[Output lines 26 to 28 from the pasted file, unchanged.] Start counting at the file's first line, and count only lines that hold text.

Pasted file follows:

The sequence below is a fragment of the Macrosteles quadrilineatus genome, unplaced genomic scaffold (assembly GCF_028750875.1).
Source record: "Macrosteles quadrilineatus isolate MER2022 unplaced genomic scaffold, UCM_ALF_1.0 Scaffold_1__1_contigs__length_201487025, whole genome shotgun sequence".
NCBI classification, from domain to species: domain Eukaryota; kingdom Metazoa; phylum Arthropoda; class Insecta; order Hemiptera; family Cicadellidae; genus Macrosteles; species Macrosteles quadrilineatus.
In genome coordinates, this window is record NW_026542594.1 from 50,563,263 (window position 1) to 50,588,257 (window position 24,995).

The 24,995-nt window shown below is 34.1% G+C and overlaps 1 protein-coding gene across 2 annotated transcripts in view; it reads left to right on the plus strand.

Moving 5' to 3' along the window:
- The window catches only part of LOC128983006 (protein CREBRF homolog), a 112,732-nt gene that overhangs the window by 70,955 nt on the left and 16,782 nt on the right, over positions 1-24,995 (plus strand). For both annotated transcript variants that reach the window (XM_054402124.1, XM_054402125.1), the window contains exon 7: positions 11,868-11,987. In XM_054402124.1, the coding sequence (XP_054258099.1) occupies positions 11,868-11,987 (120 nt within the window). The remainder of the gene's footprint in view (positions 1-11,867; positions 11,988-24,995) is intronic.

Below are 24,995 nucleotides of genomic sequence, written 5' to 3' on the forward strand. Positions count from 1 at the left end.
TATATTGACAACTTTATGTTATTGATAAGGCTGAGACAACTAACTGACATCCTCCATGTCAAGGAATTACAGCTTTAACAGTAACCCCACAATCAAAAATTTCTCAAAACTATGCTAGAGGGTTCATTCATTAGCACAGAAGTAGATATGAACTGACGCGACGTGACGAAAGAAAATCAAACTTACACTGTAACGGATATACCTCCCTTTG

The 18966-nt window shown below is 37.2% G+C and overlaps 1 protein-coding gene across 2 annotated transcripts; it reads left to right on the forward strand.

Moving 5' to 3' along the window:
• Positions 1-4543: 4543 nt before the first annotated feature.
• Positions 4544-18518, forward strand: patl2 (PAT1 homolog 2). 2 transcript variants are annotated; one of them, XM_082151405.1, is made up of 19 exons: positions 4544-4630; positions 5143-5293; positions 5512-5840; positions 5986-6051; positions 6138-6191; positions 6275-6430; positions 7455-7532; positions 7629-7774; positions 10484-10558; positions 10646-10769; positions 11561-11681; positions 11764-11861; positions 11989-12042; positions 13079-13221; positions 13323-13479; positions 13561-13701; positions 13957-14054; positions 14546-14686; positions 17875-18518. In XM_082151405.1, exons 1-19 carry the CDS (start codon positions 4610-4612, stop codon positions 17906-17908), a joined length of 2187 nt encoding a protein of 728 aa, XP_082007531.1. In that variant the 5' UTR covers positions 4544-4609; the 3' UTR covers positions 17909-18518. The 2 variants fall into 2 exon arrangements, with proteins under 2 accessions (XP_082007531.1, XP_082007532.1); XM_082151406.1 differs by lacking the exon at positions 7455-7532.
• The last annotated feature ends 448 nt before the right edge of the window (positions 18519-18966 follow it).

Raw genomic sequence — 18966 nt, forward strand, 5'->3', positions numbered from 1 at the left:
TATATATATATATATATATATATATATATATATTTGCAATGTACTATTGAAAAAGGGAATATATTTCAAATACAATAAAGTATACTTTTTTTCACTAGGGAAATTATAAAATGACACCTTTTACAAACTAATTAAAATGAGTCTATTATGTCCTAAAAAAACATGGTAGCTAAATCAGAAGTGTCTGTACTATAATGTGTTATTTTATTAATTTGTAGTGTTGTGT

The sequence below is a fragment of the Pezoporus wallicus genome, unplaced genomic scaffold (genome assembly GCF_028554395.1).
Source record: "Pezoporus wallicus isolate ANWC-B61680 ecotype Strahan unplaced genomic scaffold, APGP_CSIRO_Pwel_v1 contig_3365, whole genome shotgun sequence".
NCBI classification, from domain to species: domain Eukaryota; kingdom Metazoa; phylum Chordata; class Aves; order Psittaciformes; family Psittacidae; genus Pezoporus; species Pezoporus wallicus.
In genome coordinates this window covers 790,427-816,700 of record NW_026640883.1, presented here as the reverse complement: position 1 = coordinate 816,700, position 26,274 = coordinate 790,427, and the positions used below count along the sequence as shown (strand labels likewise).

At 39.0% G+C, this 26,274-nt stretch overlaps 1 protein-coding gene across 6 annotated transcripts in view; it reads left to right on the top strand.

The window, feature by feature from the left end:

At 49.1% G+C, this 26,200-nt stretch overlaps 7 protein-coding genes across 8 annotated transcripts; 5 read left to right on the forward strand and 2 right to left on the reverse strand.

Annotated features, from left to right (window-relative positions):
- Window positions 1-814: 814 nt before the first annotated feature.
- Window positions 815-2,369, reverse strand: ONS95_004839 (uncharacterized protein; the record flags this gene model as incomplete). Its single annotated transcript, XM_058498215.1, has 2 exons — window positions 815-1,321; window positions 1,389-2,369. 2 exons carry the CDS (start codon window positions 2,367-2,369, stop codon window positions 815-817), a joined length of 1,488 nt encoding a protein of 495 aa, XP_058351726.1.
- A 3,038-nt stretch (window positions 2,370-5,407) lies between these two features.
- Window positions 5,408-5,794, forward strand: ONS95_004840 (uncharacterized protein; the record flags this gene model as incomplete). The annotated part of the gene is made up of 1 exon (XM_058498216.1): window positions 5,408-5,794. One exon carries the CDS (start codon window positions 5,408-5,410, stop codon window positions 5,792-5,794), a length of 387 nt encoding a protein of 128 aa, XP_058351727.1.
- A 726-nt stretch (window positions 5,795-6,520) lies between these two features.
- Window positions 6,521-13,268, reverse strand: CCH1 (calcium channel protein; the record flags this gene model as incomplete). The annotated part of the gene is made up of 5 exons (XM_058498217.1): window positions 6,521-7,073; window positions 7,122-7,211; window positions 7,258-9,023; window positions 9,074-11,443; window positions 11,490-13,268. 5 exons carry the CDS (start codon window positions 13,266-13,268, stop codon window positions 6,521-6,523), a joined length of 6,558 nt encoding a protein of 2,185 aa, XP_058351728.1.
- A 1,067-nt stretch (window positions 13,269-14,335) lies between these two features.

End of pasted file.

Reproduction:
- Window positions 815-2,369, reverse strand: ONS95_004839 (uncharacterized protein; the record flags this gene model as incomplete). Its single annotated transcript, XM_058498215.1, has 2 exons — window positions 815-1,321; window positions 1,389-2,369. 2 exons carry the CDS (start codon window positions 2,367-2,369, stop codon window positions 815-817), a joined length of 1,488 nt encoding a protein of 495 aa, XP_058351726.1.
- A 3,038-nt stretch (window positions 2,370-5,407) lies between these two features.
- Window positions 5,408-5,794, forward strand: ONS95_004840 (uncharacterized protein; the record flags this gene model as incomplete). The annotated part of the gene is made up of 1 exon (XM_058498216.1): window positions 5,408-5,794. One exon carries the CDS (start codon window positions 5,408-5,410, stop codon window positions 5,792-5,794), a length of 387 nt encoding a protein of 128 aa, XP_058351727.1.